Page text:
Skip to main content

On Auto-Pilot

It's almost as if I had forgotten to post to my weblog completely in recent weeks!

I guess I've been busy with the Airads business and just as importantly, finishing-off my commercial pilot's license.

Having passed the final flight test (GFT) , with no more right to fly in God's clean air than a weasel or at least I'm sure the CAA examiner thought so, now what? The GFT and the pre-test, the 170A were each two hours of stress-filled torture that left me wondering why, at my age, I was putting myself through it. Almost two years of my life has been lost in cramming for the exams and learning to fly with the absolute precision demanded of a commercial pilot.

After over ten years of flying about, you might think that I could fly already. True, but rather like taking an advanced driving test, one has to be able to demonstrate control and knowledge of a complex aircraft in a manner which is acceptable to the CAA and their examiners as a public transport pilot. It comes as a rude shock!

Working-up to the flight exam is rather like honing oneself for the Olympics in anticipation of the skills tests. As an example, one has to memorise the emergency checklists because there's absolutely no point in trying to read a checklist when the examiner throws a fire drill and or engine failure at you. If you get the checks out of sequence, it's a fail and the stress factor is something else; which is all part of the course, seeing if the candidate panics or makes critical mistakes.

Anyway, it's all over now and the next step is the Instrument Rating on multi-engines, perhaps followed by a type-rating on small business jets if I can justify the costs.

I'm just reminded that the aircraft pictured crashed within a few hundred yards of where I live sixty years ago this week!

Popular posts from this blog

A Christmas Tale

It’s pitch blackness in places along the sea wall this evening and I'm momentarily startled by a small dog with orange flashing yuletide antlers along the way. I’m the only person crazy enough to be running and I know the route well enough to negotiate it in the dark, part of my Christmas exercise regime and a good way of relieving stress.

Why stress you might ask. After all, it is Christmas Day.

True but I’ve just spent over two hours assembling the giant Playmobil ‘Pony Farm’ set when most other fathers should be asleep in front of the television.



I was warned that the Playmobil ‘Pirate Ship’ had driven some fathers to drink or suicide and now I understand why. If your eyesight isn’t perfect or if you’ve had a few drinks with your Christmas lunch then it’s a challenge best left until Boxing day but not an option if you happen to have a nine year old daughter who wants it ready to take horses by tea time.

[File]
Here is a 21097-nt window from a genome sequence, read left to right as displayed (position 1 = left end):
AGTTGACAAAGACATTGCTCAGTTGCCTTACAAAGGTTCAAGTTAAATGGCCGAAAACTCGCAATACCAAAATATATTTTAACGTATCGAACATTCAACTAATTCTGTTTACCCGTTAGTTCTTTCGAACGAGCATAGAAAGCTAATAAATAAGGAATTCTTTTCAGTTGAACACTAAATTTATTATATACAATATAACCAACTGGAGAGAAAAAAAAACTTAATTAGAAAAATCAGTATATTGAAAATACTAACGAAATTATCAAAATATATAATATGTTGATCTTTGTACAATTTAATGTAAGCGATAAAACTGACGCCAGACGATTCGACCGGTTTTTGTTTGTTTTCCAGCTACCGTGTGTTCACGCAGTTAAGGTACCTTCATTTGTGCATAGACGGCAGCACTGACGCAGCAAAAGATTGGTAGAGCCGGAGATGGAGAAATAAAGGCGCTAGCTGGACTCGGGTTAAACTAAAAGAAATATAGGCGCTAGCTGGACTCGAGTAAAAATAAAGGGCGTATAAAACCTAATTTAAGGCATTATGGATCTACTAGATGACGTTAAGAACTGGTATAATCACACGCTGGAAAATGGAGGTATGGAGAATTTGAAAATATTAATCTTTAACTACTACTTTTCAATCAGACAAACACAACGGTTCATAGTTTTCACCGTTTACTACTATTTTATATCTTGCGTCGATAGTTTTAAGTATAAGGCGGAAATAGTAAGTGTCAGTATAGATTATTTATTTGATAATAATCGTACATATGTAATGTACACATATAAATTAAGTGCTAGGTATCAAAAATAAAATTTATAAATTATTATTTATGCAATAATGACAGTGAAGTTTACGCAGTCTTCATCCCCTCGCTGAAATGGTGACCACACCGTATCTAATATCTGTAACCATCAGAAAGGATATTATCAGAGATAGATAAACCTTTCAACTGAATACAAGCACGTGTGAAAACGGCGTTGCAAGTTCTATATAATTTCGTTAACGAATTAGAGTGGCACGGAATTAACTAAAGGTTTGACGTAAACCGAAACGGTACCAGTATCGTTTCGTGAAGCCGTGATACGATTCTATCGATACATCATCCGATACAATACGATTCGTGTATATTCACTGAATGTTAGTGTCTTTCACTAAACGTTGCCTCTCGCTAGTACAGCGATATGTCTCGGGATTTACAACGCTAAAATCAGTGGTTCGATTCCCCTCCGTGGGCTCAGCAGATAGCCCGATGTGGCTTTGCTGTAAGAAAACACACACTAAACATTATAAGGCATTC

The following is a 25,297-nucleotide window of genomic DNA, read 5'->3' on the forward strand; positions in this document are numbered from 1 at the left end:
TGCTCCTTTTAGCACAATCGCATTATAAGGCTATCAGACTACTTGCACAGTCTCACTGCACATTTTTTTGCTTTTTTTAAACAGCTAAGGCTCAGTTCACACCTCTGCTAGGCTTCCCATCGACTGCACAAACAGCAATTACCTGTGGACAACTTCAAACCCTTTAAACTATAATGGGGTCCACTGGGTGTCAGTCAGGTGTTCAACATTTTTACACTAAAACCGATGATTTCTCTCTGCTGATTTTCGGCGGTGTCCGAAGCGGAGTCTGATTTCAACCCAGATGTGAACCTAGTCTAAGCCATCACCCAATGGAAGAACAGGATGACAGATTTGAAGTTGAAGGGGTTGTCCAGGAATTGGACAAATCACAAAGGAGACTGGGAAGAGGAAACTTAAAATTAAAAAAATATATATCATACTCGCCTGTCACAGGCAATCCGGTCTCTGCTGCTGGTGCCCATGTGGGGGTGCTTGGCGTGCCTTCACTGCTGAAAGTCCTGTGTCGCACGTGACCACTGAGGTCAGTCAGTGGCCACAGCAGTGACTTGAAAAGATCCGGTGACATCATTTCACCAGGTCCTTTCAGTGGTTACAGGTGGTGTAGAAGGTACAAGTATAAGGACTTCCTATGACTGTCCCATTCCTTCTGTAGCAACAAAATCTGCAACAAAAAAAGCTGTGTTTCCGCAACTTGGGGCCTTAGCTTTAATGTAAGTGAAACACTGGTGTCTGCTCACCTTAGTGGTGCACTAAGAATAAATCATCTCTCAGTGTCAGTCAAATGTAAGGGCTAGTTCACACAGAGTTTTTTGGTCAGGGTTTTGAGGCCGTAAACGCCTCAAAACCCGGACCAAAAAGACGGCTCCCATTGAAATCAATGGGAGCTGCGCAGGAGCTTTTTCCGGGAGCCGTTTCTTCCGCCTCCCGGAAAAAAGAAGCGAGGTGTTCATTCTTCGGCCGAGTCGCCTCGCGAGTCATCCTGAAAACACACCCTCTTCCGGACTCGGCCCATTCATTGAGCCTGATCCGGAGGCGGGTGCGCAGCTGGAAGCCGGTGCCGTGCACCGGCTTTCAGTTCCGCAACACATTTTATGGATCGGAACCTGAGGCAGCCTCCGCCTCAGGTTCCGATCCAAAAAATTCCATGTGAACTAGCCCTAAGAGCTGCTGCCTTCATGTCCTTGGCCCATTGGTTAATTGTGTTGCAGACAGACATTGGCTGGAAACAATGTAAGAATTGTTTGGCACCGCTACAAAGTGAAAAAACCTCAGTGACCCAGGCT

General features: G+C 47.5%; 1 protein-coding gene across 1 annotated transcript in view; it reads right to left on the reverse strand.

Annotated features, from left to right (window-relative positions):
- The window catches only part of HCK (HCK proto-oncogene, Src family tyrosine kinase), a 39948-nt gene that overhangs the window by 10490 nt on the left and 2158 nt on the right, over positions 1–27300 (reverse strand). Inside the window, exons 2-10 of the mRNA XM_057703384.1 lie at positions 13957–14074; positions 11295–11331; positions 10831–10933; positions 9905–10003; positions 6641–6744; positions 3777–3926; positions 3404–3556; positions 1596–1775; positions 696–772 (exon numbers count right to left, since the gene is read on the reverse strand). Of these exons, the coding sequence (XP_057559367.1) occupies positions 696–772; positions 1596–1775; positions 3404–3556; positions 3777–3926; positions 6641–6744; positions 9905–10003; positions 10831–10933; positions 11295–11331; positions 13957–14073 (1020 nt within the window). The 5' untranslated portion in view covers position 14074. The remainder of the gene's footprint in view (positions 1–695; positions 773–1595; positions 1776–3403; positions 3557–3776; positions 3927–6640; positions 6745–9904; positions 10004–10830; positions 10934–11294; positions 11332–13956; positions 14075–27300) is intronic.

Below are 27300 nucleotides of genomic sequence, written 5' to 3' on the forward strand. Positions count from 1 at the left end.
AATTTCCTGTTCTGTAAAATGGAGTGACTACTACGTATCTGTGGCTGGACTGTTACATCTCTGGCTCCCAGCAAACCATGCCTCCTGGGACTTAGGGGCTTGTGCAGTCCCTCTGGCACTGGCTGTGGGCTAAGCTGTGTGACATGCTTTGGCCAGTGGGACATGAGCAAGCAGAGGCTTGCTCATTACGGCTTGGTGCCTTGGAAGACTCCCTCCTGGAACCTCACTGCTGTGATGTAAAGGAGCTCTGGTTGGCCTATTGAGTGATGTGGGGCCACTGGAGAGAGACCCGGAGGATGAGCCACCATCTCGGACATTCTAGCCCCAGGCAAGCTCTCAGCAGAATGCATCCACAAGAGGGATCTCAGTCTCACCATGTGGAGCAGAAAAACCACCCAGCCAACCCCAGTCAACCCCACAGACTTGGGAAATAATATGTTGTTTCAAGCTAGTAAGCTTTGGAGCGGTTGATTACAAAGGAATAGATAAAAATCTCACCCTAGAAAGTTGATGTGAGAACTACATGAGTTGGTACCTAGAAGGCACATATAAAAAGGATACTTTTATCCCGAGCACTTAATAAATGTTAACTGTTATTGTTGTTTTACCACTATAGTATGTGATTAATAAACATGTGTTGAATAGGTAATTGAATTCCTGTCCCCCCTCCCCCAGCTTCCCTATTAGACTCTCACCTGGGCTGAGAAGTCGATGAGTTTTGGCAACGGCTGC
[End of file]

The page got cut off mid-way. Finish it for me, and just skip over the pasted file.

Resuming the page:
Perhaps I should stick to technology but then, the instruc…

Merlins over Thanet

Marooned, temporarily at Manston this afternoon are the Merlins over Malta team on the way to the Mediterranean for a display to mark the historic Second World War defence of the island.


Charlie Brown

Unfortunately, the weather over Thanet is appalling this afternoon and the Spitfire and Hurricane can’t get airborne again until it clears, so the celebrity Battle of Britain aircraft pilots, Charlie Brown, Clive Denny and their team-mates are contemplating an evening among the fleshpots of Margate.


Clive Denny (Hurricane) & Charlie Brown (Spitfire) Pilots

I’m rather hoping the weather it will clear through though as they have to get to Jersey before dusk if possible and I have to take some photos of the Spitfire and Hurricane for Pilot Magazine and I’ve always wanted a chance to get in either aircraft!

An Interview with Charlie Brown

They just got off, squadron scramble or what? They were ready and gone in ten minutes towards the nearest patch of blue sky!

An interview with the legendary S…
Median Saleh

I mentioned in the last post, the 1981 expedition that took in Median Saleh, the ruined Nabatean city in Saudi Arabia


A temple carved from the rock from Petra's sister city.

By coincidence, one of the most important train stations on the Hejaz railway sat next to the ruins and when Lawrence of Arabia blew the line in 1917, the trains were trapped there and are still there today, gathering dust and with "Krupp" on the engine casings.


One of the trains, sitting where T.E. Lawrence left themwith Dr Paul Garnett as the passenger

Below, you can see one of the fortified train stations that Lawrence attacked along the Hejaz railway between Damascus and Medina.



More photos Medain Saleh can be found on THIS Site - Apparently you can catch a tourist bus these days, rather different from risking life and limb to cross an unfriendly Saudi Arabia twenty years ago!